Yeah! I’ve actually been lucky enough to come here a couple times before.

It’s really cool.

There really is an incredible, creative energy here. I have to imagine that has an impact.

Oh, absolutely. Well, I think the real trick to being a good actor or anything is to surround yourself by as many people as you can that are far more talented than you are and then really convince people that you are great.

Was this something you’ve wanted to do this for a while? This is your first time doing a voice in an animated movie, right?

I wanted to do it from the very first time I saw an animated movie. There’s something that they have, some sort of magic in recognizing the actor’s voice, but then seeing a completely new character that they have. I would love it when I heard Billy Crystal or Steve Buscemi or Tom Hanks or any of the actors that I loved voicing these characters and how could you not want to do that?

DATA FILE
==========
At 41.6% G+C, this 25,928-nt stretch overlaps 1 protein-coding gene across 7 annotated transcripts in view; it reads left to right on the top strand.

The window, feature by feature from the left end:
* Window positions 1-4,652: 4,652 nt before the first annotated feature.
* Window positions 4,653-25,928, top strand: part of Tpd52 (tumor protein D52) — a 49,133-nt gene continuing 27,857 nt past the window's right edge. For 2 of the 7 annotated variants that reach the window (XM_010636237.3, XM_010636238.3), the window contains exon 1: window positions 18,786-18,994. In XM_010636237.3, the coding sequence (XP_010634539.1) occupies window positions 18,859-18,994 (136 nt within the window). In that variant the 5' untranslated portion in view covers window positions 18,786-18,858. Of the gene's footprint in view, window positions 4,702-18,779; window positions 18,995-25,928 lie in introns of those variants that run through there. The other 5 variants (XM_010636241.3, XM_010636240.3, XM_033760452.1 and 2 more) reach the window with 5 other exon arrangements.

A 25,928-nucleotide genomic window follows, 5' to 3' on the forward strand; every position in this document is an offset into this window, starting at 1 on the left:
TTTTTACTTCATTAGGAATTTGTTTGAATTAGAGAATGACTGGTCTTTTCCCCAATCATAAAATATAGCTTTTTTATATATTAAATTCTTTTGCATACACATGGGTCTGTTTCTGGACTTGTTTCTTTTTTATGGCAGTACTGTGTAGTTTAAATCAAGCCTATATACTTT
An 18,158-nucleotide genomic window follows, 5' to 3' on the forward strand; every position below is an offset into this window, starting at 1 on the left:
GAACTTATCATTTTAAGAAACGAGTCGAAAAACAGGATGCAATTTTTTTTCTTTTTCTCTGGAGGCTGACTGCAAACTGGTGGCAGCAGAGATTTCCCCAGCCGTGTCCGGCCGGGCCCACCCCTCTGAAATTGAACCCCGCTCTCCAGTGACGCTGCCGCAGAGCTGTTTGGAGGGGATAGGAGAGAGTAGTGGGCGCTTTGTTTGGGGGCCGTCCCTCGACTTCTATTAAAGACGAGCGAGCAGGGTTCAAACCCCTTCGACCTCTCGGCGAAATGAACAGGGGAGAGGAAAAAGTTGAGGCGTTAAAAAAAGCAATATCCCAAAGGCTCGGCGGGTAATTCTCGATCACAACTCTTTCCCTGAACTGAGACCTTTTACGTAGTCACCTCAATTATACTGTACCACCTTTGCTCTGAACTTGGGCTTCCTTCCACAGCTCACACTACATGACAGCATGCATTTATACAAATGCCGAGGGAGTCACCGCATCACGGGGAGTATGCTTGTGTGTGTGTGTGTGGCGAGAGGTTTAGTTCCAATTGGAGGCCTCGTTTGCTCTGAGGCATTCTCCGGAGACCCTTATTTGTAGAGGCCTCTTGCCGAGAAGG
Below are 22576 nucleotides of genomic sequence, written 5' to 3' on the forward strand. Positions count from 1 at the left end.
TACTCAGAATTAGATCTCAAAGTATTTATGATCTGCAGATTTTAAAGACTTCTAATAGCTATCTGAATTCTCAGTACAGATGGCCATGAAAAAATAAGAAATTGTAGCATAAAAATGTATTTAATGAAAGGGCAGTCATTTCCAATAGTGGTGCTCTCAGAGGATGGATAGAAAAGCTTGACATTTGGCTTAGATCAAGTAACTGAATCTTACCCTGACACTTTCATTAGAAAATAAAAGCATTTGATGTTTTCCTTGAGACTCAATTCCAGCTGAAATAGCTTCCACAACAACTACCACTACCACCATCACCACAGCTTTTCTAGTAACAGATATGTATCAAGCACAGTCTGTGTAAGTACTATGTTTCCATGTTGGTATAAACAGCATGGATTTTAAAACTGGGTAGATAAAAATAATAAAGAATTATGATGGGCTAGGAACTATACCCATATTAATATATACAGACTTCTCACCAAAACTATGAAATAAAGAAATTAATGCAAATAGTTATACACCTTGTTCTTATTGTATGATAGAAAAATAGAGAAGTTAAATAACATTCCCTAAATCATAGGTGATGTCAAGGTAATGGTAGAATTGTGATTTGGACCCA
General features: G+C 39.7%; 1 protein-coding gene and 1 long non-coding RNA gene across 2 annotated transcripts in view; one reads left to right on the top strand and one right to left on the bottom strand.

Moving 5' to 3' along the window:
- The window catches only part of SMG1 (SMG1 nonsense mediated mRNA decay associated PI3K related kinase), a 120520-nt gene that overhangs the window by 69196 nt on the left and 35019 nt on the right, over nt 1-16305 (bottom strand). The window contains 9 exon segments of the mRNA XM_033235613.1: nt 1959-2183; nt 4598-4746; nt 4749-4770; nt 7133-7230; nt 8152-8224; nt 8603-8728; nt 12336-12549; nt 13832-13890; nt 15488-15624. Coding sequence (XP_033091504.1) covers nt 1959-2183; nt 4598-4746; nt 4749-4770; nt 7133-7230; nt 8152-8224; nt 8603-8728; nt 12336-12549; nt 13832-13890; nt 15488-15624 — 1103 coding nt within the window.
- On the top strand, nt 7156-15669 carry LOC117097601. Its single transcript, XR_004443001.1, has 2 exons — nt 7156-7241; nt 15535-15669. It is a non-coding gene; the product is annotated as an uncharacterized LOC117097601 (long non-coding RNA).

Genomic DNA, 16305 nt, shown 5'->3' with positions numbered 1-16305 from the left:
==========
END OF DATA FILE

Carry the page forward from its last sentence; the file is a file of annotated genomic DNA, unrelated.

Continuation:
Totally. So was Monsters something you actively went after or did they contact you?

No, I didn’t even know it was being made until I got the phone call!

How long ago was that?

That’s a good question. Over a year ago, but I guess they’d been working for years and years and years, but they’re pretty good about keeping secrets up here. So, yeah, I didn’t pursue it, but I would’ve I suppose, if I could’ve.

I know that characters in animated movies can change a lot from their first conception to what ends up in the movie. Were you able to see early versions of Art?